This was the company's way of cutting losses and redeploying capital, he says.

"This was something we realised will drag the group down and prevent our growth, so the way to manage it would be to securitise it and allow high net worth individuals to participate."

Still, he feels it is slightly unfair that listed firms should be classified under the same category as "foreign firms" just because they do not have 100-per-cent Singaporean ownership, even as he agrees with the rationale behind the ruling, enacted to prevent foreigners from hoarding land in Singapore.

"I will support the government in saying that we do not want developers to control the land, but I think that listed firms controlled by Singaporeans should still be given some leeway. If not, it defeats the original intent of growing Singapore enterprises to be successful."

One method he supposes could work is for the Singapore stock exchange and government to implement a rule for listed companies to declare when the developer's own stake in the company falls below a certain stipulated threshold.

As for the two offloaded projects, he thinks it was bad timing and the dismal property buying sentiment in the last two years that affected sales of their units.

He can see the sentiment turning, going by sales at the group's 121 Collection at Whitley project, which is a group of eight semi-detached houses and one bungalow along the namesake road.

"In the last two years, we have tried to push for sales but it was not so easy because people were resistant. But in the last two months we have sold four units." The houses average about S$5.4 million in quantum.

Along with this, Heeton is also selling Onze, a condominium at Tanjong Pagar, which is currently more than 70 per cent sold, with about 12 residential units left unsold, according to URA figures at end-October.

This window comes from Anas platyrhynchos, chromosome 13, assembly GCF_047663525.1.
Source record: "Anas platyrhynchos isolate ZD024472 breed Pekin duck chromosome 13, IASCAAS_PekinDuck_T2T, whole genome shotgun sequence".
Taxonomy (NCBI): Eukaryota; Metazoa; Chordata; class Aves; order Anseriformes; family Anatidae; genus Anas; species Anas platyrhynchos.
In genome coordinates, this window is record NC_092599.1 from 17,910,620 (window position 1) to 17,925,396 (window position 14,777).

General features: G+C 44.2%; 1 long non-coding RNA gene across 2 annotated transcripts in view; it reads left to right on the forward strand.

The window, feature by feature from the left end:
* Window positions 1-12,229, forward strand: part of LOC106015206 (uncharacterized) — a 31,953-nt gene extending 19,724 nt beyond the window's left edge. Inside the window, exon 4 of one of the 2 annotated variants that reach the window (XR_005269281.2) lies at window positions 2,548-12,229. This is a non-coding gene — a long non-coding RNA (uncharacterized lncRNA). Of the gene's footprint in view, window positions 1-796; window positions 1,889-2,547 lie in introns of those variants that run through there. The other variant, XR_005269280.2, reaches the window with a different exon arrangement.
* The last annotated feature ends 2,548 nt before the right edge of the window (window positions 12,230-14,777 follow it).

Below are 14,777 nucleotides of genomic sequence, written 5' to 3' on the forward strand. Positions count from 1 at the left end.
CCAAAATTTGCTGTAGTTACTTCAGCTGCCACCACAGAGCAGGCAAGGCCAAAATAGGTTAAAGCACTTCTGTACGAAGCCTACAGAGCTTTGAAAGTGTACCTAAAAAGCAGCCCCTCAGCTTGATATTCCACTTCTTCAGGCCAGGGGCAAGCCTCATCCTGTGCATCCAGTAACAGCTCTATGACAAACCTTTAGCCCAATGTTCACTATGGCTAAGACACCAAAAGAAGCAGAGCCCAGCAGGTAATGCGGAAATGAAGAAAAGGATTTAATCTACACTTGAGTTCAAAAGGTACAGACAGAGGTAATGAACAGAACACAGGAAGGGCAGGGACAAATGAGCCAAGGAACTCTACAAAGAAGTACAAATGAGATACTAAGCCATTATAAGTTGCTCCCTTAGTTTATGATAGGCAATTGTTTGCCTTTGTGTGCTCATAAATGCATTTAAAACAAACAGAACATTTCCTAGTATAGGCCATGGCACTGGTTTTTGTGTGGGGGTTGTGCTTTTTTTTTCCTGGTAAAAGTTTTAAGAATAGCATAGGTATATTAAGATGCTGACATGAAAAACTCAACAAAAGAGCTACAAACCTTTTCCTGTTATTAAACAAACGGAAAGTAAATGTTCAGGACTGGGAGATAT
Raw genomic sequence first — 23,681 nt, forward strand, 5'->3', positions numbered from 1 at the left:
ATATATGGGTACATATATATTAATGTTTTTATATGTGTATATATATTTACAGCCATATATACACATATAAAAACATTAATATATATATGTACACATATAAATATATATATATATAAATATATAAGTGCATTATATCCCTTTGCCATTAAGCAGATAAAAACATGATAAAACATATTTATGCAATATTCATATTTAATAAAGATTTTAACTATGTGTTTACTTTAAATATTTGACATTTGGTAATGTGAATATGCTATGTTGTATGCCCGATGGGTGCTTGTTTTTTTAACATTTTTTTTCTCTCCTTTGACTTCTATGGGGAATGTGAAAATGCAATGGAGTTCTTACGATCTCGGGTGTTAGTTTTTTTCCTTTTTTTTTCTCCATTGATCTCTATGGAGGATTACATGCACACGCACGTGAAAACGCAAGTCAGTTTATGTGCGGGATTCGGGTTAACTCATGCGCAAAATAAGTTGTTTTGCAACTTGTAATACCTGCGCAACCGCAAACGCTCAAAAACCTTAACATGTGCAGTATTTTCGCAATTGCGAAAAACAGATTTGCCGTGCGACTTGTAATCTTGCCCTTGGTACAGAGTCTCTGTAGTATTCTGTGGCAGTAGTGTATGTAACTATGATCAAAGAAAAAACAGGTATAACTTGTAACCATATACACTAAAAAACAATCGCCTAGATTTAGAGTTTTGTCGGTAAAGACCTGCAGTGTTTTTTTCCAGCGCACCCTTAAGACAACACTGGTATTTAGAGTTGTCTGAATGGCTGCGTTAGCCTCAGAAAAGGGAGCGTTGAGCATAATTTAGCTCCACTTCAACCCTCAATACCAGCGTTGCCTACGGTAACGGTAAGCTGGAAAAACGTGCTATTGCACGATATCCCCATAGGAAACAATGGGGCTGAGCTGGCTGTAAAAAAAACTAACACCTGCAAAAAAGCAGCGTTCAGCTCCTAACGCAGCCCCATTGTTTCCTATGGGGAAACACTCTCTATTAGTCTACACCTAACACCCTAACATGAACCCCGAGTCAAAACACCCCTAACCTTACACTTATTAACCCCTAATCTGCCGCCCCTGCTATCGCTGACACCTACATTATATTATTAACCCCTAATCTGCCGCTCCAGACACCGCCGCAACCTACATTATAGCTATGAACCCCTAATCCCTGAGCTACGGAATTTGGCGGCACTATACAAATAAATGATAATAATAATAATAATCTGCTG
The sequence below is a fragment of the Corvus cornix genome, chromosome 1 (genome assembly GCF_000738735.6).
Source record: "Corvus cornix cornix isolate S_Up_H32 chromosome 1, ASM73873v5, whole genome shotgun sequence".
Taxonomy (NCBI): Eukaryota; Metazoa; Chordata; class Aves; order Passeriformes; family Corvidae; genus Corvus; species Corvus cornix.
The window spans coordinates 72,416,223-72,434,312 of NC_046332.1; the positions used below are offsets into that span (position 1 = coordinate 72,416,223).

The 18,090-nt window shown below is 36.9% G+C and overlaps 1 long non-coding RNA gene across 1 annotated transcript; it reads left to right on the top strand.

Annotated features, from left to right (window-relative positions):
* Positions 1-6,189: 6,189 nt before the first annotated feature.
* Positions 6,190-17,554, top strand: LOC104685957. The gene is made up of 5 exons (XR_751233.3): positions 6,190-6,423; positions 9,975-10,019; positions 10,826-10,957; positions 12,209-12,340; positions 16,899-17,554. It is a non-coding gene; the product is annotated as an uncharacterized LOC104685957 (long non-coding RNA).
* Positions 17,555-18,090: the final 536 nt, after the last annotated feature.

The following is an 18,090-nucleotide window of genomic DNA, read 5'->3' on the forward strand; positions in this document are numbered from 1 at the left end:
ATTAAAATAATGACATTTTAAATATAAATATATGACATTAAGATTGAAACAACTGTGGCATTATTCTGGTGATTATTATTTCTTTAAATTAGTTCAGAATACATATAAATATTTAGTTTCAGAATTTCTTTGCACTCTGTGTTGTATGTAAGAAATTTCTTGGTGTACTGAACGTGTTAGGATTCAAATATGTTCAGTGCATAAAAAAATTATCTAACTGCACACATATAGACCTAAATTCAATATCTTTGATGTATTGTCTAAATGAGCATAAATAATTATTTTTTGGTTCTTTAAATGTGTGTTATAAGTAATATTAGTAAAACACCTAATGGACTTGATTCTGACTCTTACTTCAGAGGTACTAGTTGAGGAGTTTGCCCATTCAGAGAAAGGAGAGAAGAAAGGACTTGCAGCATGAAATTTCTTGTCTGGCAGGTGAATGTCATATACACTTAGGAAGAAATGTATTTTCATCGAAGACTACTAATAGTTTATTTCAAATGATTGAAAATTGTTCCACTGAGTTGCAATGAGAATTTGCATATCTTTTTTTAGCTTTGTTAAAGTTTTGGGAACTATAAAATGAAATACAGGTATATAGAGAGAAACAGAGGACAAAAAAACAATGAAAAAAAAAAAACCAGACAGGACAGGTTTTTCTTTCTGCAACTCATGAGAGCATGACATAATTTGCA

Recently in July, Heeton, together with its usual partners Chip Eng Seng and KSH Holdings, also bagged a residential site in Woodleigh for S$701 million, or S$1,110 per square foot per plot ratio (psf ppr), beating Keppel Land and Wing Tai Holdings by a mere S$9 psf ppr.

On the aggressive land bidding going on, he says: "New benchmarks are being set. The concern is actually to the end consumer, the buyer. The developer has to ensure that it is affordable for buyers because we all know that real wage growth has been slow in the last couple of years vis-a-vis the improvement in the property market."

Responsive pricing was what helped to move all its 1,399 units at High Park Residences in just 20 months, a project that it co-developed with KSH and Chip Eng Seng, he says.

"It's important to be responsive to the most important stakeholder in the ecosystem: the buyer or investor. Pricing is definitely important. But equally challenging are factors such as government regulations, market conditions, and wage growth that determine it."

Yet pricing is also something that developers can recalibrate with every subsequent phase of launch of their units, he adds.